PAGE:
Harmony re-engineering portfolio, deleveraging balance sheet, creating optionality – Coetzer

13th October 2021 By: Martin Creamer - Creamer Media Editor

Harmony re-engineering portfolio, deleveraging balance sheet, creating optionality – Coetzer

Harmony Gold investor relations head Jared Coetzer.

JOHANNESBURG (miningweekly.com) – Harmony Gold is at a very exciting point as it pivots in a new portfolio-enhancing direction and sheds costs at the same time, says Harmony investor relations head Jared Coetzer.

“That little paragraph that we came up with about re-engineering our portfolio and deleveraging our balance sheet to create optionality. That’s exactly what we’re doing, summarised in one sentence,” says Coetzer, who spoke to Mining Weekly in a Zoom interview.

While conceding that the JSE- and NYSE-listed gold mining company’s cost base has been on the high side relative to other global miners, he points out that the strategy being executed involves driving down all-in sustaining costs while elevating the portfolio of assets at the same time.

Harmony, which produced 1.54-million ounces of gold in financial year 2021 (FY21), is headed by highly experienced CEO Peter Steenkamp. The company has nine underground mines and one opencast mine in South Africa, and one opencast mine in Papua New Guinea, where it also holds 50% of a copper/gold project in joint venture with Newcrest Mining.

Harmony’s FY21 production profit of R12-billion was 66% up on the R7.2-billion of FY20.

“We’ve taken the decision to invest in our own assets,” says Coetzer.

With life-of-mine approaching termination point at Harmony’s Masimong, Bambanani, Kusasalethu and Hidden Valley operations, R6-billion-plus is poised to come off costs in the next three years, as Harmony also begins to advance its high-grade Tshepong and Moab Khotsong/Zaaiplaats developments.

If everything goes to plan, costs will have lowered to below R700 000/kg in real terms by financial year 2024 (FY24).

“That’s a story which is very powerful,” says Coetzer.

Harmony received a gold price of R851 045/kg in FY21.

The assets that Harmony has acquired from AngloGold Ashanti have moved the company up the quality and grade trajectory, regardless of how things turn out at Wafi-Golpu, the Papua New Guinea copper/gold project in which Harmony has a 50% shareholding in joint venture with Newcrest and which has reserves estimated at 20-million ounces of gold.

The best and quickest return on investment will likely be from the extension of the large Kareerand tailings facility at Mine Waste Solutions, cash flow from which will also help to fund the project.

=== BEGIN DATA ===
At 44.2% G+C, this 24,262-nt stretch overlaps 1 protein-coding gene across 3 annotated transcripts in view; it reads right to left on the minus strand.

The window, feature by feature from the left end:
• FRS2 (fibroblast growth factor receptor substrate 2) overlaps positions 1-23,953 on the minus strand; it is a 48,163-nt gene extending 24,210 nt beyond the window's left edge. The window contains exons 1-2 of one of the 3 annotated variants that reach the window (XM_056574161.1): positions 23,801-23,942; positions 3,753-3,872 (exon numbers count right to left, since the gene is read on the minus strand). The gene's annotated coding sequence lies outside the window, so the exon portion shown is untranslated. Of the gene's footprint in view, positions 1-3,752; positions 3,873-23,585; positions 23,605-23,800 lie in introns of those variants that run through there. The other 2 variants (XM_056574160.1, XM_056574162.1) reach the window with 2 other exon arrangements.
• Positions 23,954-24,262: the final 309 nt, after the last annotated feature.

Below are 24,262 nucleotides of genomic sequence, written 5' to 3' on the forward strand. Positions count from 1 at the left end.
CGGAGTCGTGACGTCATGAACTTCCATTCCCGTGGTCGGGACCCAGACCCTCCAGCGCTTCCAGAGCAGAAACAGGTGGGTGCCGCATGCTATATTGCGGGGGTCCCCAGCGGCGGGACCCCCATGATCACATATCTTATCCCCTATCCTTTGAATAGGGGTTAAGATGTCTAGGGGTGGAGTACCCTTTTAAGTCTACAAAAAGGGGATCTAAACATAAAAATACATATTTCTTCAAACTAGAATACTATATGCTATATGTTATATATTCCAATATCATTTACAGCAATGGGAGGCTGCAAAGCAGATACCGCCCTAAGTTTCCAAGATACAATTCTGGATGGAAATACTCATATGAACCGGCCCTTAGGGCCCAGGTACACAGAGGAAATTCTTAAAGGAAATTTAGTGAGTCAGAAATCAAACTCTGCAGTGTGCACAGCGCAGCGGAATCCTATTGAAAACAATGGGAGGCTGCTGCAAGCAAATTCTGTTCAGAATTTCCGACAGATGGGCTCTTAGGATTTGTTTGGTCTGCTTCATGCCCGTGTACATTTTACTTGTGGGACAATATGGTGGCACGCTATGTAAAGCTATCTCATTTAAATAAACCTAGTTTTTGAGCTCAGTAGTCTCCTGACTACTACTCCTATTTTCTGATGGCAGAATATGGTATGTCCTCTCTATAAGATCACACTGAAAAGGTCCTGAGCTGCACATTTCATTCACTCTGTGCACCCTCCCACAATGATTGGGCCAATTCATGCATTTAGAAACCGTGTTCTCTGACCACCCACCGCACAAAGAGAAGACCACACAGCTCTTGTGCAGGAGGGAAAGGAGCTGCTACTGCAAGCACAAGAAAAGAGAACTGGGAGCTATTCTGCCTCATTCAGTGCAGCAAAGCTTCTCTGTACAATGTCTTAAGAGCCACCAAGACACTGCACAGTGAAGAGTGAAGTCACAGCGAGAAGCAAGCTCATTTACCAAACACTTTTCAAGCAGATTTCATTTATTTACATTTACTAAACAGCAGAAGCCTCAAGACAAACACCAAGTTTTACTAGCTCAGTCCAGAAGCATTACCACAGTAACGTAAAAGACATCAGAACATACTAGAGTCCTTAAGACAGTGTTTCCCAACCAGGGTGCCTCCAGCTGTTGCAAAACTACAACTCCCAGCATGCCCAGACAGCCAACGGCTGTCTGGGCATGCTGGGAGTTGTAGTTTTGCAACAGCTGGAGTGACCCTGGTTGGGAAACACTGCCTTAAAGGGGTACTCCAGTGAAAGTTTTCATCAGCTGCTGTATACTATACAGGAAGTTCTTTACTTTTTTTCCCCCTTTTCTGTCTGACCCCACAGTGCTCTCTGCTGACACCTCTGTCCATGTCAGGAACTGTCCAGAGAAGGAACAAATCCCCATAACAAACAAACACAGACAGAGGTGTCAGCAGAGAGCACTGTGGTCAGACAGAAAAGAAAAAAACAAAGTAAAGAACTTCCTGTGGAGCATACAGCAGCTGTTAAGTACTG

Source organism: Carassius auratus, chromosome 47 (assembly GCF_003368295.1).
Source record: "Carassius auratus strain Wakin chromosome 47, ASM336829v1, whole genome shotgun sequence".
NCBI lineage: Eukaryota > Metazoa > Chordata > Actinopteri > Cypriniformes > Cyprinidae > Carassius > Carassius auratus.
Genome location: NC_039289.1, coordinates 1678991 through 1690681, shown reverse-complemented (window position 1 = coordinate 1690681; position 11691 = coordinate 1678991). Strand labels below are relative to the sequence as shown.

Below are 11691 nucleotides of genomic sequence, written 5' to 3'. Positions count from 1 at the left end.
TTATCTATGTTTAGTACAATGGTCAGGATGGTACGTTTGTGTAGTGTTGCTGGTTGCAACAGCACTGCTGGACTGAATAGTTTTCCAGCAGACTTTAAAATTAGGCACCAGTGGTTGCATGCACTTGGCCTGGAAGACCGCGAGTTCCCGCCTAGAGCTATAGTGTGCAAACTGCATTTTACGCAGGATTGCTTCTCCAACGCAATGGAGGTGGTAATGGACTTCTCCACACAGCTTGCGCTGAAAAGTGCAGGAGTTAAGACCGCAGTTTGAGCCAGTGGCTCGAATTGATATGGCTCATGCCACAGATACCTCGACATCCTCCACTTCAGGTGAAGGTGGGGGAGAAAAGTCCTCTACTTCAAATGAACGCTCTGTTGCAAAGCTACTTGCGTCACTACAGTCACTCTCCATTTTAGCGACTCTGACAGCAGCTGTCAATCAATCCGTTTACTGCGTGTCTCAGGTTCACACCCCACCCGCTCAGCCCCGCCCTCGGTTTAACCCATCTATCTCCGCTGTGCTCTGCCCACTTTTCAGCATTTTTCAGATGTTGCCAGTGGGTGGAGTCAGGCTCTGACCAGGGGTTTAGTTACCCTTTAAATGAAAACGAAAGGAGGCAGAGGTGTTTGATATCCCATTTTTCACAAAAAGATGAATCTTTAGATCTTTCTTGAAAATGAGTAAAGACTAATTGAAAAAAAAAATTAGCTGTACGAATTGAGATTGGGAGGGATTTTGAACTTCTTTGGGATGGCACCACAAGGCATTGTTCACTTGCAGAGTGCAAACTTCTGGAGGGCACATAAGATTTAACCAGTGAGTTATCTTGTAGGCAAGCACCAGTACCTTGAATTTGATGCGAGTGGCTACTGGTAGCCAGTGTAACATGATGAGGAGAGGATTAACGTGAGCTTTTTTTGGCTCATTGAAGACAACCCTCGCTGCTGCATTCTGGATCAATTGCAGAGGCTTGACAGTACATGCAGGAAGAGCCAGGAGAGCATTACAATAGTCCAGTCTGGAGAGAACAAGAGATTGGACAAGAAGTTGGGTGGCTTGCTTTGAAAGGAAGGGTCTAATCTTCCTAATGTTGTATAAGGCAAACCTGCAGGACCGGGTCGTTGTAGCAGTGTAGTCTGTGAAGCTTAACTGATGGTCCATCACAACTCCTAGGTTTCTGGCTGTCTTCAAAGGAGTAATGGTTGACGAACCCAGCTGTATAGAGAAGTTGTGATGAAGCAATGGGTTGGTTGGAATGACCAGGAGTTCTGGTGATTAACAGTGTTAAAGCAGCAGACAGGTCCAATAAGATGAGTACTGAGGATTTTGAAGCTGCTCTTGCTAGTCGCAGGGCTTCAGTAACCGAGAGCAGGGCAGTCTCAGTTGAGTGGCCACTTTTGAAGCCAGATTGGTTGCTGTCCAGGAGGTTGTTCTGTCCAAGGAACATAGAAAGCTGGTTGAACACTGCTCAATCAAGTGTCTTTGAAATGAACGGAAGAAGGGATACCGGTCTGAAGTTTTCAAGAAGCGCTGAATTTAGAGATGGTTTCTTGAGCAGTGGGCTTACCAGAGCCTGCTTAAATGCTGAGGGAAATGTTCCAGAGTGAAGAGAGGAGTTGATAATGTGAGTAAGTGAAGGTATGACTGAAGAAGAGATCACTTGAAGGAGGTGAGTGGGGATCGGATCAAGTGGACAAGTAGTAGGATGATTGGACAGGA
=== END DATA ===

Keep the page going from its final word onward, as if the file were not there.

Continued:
The Zaaiplaats project will take mining 400 m deeper into an area where payshoots have been exceedingly well studied and the grades are high.

Moreover, inefficiencies at the existing middle mine have been targeted for removal as Harmony builds the Zaaiplaats extension.

“We’re going with a triple decline and I think the big challenge is to make sure that there’s not a prolonged period of reduced production as mining extends from the existing middle mine to the new Zaaiplaats mine,” says Coetzer.

“The upside is that we can actually develop those declines quicker than what we've got on our plan and Peter sees a realistic chance of doing that.

“At 9 g/t, the all-in sustaining costs at Zaaiplaats are around $1 090/oz or R512 000/kg. You’re not going to find a project like that anywhere in the world – and certainly not at the price at which we got it. It’s been paid for. The development is obviously going to be costly but it will be funded from the existing operations,” says Coetzer.

Mine life is extended by 24 years, there is existing operational leverage and costs will be recapitalised, which is tax positive.

“There are just so many benefits,” says Coetzer, who concedes that ventilation and energy costs will rise along with the additional depth.

“We understand those costs well and we’ve never shied away from that and one of the important messages that Peter is continually driving home is that our stakeholder relations are better than they’ve been in a long time.

“Evidence was the wage negotiations. To have all five unions come to the party simultaneously is a phenomenal result. We’ve managed to put our people first and we got to a result that everyone was very happy with.

“We’re very comfortable in South Africa and I think that’s something that we have to emphasise when investors speak to us. The projects we’ve discussed are hugely value accretive. We’re set up to pivot to a whole new direction. We’re at a very, very exciting point in our life as a major mining company,” Coetzer enthused.